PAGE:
RPQuestionStep myQuestionStep = RPQuestionStep(
  identifier: "questionStepID",
  title: "I have felt cheerful and in good spirits",
  answerFormat: myAnswerFormat,
);

Multiple Choice

The multiple choice question is similar to the single choice with the difference that the participant is allowed to choose more than one option from the presented choices. The UI representation of this answer format looks like this (see that the small hint text below the title has changed indicating that the participant is allowed to choose more options as well):

The creation of a question step like that is similar to the single choice answer format presented above. First the RPChoice objects need to be created and then passed to the the constructor of the RPChoiceAnswerFormat used with the multiple choice RPChoiceAnswerStyle like this:

// Pass the list of choices to the answer format constructor 
RPChoiceAnswerFormat multipleChoiceAnswerFormat = RPChoiceAnswerFormat(
  answerStyle: RPChoiceAnswerStyle.MultipleChoice,
  choices: choices,
);

Integer

Using an integer answer format, participants can enter a number within an predefined range. A suffix can be specified indicating for example the unit of the number (e.g. kg, years, cm…).

The RPIntegerAnswerFormat needs to be instantiated by giving the constructor the lower limit, the upper limit and the suffix.

RPIntegerAnswerFormat weightIntegerAnswerFormat =
    RPIntegerAnswerFormat(minValue: 0, maxValue: 200, suffix: "KG");

Research Package will check if the input is an actual number and between the limits and lets the participant proceed only if these conditions are met.

Additional Parameters

The ‘Optional’ parameter

Some question in your survey might not be crucial information, and you can use the ‘optional’ parameter on RPQuestionStep and RPFormStep. If the question is set as optional then the UI will show a small text below the question (“Skip this question”) which the user can press to move to the next question without answering. The result for that particular question will be set as null. See the image below:

The text field choice

The RPChoice also has the parameter ‘isFreeText’. If the choice is marked as free text then the user can enter a custom string into the choice. This can be used for questions where the predefined answers aren’t enough. The ‘text’ parameter is used as the hint-text for the text field instead. Below is an example where the user has entered “Watching movies” as an answer.

Creating the Survey Task

Now that you have all the needed steps, you can create the task for the survey. This is done by creating a RPOrderedTask or RPNavigableOrderedTask object with list of steps defined previously:

RPOrderedTask linearSurveyTask = RPOrderedTask(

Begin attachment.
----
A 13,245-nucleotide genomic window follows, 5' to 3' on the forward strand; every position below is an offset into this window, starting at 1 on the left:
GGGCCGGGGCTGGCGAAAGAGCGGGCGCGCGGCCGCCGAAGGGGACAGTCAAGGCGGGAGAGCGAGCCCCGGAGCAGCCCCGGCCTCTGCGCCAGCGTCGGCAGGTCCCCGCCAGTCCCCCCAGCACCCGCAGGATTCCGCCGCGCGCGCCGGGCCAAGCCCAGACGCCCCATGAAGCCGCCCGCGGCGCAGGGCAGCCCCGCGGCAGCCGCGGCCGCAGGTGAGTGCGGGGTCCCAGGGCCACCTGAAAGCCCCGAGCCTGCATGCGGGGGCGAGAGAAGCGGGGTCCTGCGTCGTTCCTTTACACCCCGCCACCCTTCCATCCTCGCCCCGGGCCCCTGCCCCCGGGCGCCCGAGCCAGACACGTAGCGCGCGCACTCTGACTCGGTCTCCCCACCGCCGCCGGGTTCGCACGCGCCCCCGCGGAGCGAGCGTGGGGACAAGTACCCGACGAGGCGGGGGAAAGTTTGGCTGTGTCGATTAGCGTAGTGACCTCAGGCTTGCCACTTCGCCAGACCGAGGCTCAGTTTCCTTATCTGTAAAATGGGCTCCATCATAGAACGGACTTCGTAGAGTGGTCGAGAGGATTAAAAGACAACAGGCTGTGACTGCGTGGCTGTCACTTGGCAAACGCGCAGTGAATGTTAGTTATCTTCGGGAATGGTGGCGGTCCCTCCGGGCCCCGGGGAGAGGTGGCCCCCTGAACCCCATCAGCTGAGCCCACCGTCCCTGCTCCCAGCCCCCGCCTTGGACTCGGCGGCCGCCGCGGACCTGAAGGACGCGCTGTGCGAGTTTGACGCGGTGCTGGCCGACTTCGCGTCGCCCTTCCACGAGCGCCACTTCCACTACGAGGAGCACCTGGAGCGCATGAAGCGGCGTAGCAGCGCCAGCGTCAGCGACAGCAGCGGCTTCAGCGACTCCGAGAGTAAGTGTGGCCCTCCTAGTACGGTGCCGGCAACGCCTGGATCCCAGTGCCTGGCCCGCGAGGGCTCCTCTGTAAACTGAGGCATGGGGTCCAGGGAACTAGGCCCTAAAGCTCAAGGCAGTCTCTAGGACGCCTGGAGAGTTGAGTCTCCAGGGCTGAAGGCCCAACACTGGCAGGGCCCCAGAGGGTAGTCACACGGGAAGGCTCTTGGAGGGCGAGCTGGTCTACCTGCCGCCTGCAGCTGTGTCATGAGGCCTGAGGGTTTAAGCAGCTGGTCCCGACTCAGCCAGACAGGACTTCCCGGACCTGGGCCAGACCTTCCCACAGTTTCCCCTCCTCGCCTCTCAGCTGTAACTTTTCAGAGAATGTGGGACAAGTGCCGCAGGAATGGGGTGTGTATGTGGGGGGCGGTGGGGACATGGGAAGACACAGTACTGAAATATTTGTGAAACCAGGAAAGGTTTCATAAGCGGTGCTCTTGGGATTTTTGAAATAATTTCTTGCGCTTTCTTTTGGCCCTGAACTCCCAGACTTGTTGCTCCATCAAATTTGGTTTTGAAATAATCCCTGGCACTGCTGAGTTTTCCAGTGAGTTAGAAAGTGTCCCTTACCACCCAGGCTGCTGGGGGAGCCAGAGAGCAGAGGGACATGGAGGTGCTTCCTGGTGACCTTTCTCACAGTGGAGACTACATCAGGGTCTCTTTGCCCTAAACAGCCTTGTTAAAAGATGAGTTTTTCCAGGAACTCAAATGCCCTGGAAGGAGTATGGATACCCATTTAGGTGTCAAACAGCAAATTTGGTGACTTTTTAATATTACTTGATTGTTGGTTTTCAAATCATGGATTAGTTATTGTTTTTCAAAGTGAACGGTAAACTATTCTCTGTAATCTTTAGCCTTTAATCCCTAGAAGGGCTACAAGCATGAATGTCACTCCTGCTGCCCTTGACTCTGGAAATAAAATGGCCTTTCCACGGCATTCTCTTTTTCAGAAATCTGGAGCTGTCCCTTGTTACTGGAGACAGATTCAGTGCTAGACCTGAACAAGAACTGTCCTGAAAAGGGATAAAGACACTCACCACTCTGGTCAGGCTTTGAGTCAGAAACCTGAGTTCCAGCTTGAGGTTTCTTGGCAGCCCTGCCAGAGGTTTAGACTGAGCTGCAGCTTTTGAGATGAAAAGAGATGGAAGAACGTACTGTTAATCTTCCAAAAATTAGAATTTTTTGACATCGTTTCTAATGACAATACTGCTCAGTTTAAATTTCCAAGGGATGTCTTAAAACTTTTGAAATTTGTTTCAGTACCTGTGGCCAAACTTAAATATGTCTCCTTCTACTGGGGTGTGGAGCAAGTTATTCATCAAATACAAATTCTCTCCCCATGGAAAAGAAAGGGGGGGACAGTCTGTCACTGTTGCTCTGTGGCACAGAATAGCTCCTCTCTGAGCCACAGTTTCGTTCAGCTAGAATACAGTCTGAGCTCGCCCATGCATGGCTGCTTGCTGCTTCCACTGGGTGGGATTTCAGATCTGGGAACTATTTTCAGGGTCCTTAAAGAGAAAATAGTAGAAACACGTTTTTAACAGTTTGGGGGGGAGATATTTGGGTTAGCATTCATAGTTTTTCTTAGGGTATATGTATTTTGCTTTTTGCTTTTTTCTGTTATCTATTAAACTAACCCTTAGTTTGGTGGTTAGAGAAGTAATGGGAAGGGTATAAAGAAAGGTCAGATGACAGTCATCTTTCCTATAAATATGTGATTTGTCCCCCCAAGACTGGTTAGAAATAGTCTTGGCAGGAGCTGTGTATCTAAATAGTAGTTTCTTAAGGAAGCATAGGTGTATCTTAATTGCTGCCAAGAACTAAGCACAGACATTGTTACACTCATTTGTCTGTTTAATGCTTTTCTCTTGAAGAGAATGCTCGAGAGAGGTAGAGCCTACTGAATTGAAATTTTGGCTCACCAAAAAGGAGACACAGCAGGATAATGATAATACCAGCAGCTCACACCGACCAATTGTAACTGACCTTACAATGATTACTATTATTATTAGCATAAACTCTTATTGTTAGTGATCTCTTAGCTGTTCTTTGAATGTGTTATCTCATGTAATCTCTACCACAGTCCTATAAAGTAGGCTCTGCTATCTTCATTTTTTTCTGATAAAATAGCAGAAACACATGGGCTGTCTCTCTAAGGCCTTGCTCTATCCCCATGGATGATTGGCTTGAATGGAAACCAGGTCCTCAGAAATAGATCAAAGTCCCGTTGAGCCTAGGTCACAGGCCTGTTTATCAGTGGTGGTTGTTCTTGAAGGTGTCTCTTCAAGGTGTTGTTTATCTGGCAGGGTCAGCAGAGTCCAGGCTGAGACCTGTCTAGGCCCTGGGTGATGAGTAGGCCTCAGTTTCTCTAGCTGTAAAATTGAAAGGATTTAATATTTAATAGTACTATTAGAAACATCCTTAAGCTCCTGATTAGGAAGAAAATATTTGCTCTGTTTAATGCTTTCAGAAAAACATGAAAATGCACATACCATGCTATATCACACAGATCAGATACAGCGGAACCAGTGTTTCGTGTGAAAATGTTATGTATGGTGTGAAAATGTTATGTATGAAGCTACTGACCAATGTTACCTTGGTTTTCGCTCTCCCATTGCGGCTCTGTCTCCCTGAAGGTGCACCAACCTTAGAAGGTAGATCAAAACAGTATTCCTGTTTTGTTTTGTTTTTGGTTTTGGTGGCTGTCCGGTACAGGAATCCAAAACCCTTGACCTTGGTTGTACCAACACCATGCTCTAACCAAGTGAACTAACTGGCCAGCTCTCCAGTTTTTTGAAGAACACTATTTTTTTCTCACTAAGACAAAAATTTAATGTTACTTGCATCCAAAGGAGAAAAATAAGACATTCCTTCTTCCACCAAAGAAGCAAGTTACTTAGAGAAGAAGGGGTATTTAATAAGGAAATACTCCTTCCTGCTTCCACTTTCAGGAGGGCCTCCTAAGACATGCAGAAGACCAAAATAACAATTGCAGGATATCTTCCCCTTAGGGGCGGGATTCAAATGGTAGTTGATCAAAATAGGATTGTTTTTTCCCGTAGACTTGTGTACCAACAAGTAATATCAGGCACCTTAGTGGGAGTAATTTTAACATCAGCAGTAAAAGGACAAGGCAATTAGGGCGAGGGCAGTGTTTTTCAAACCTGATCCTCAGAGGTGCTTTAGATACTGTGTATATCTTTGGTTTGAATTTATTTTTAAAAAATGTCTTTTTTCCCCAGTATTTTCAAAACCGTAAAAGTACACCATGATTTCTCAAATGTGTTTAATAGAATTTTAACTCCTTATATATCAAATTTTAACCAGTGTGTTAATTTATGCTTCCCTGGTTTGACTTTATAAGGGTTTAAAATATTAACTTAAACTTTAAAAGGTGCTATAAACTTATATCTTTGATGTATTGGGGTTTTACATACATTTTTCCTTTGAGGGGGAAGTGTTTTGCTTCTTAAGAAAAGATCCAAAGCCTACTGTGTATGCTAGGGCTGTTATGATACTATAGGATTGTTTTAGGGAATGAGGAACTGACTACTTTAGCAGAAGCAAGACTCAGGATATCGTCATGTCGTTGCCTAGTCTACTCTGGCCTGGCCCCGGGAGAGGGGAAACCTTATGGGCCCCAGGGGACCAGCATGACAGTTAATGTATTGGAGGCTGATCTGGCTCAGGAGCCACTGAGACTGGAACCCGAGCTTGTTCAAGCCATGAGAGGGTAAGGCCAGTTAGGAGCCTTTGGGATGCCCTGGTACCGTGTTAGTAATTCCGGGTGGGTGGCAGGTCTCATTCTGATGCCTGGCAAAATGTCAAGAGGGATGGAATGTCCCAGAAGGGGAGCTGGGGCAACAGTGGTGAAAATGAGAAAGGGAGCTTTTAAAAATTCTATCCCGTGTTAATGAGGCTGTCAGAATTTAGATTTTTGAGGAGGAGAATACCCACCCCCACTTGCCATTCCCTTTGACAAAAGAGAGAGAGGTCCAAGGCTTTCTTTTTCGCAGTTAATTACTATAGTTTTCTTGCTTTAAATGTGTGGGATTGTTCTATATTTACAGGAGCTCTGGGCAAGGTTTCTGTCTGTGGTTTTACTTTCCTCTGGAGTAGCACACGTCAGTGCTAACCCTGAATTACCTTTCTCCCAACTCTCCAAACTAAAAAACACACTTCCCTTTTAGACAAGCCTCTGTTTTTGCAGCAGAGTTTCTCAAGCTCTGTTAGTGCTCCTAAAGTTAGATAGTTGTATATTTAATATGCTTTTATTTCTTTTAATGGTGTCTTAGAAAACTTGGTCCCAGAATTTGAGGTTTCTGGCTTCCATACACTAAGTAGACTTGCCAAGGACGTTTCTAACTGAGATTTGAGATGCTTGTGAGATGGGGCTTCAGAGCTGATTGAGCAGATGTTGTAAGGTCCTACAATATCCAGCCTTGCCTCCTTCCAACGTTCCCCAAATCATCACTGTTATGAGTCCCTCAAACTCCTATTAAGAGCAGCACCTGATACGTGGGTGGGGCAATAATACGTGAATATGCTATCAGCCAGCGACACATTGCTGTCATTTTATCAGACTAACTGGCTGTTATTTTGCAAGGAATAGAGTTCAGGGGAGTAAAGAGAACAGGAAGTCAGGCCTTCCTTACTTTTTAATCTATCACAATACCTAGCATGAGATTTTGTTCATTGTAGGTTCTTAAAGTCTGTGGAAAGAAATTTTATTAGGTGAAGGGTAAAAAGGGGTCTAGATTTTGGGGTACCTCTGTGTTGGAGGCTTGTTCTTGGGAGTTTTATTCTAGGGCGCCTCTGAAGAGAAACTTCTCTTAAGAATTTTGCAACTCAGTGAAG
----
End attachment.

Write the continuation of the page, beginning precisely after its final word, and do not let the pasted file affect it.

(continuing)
identifier: "surveyTaskID",
  steps: [
    instructionStep,
    formStep,
    smokingQuestionStep,
    additionalInfoQuestionStep,
    completionStep
  ],
);

The ‘closeAfterFinished’ parameter

The RPOrderedTask and RPNavigableOrderedTask both have the parameter ‘closeAfterFinished’. If the parameter is set as false then the Route with your RPUITask will run your onSubmit-callback and NOT call Navigator.pop() automatically. If left as the default (true) then the Route will be pop’ed and will return to the previous Route in the stack.

Presenting the Task

The next step is to present the task you created. To achieve this you have to use the UI library of Research Package. The RPUITask class will automatically present the task based on the Step objects in the Task object. It also gives you the possibility to gather the results (for the result domain model, see the next section). This widget returns a full screen Scaffold widget so the recommended usage is to create a route which returns an RPUITask and then navigate to this route. The minimum example is the following:

class SurveyTaskRoute extends StatelessWidget {
  @override
  Widget build(BuildContext context) {
    return RPUITask(
      task: surveyTask,
      onSubmit: (result) {
        // your code
      },
      onCancel: (RPTaskResult? result) {
        // your code
      },
    );
  }
}

Collecting Results

When a step is done by the user, it produces a corresponding result object. These are all RPStepResult objects. Results from a task is stored in a RPTaskResult object. Each time a RPStepResult is produced by the user answering a question, it is stored immediately in the RPTaskResult.

Every result (classes that extend the RPResult) has an identifier which connects it to the task or step which produced it. The identifier of the result is identical to the identifier of its task or step. Each result also has a startDate and an endDate property storing the timestamp of when the step / task was started and finished. However, the RPSignatureResult does not have its startDate filled out. In this case, only the endDate is relevant which is the time of the signature.

The result hierarchy corresponds closely to the hierarchy of the building model of tasks and steps.

Gathering the results from a task can be done by passing a callback function to the RPUITask widget’s onSubmit input parameter. The onSubmit event is triggered when the user finish the last step in the the list of steps passed to the task object. This callback function provides the RPTaskResult object as a parameter for the app to pick up, if needed.

The example show how to set up a callback function to get the results of a survey task.

void resultCallback(RPTaskResult result) {
    // Do anything with the result
    print(result.identifier);
  }

... 

Widget build(BuildContext context) {
    return RPUITask(
      task: surveyTask,
      onSubmit: resultCallback,
    );
  }

The RPUITask also has an onCancel callback. The onCancel is an optional parameter which is called if the task is canceled instead of completed. The callback takes a nullable RPTaskResult as argument and the app can use this partial result to see how much was actually collected before the task was cancelled.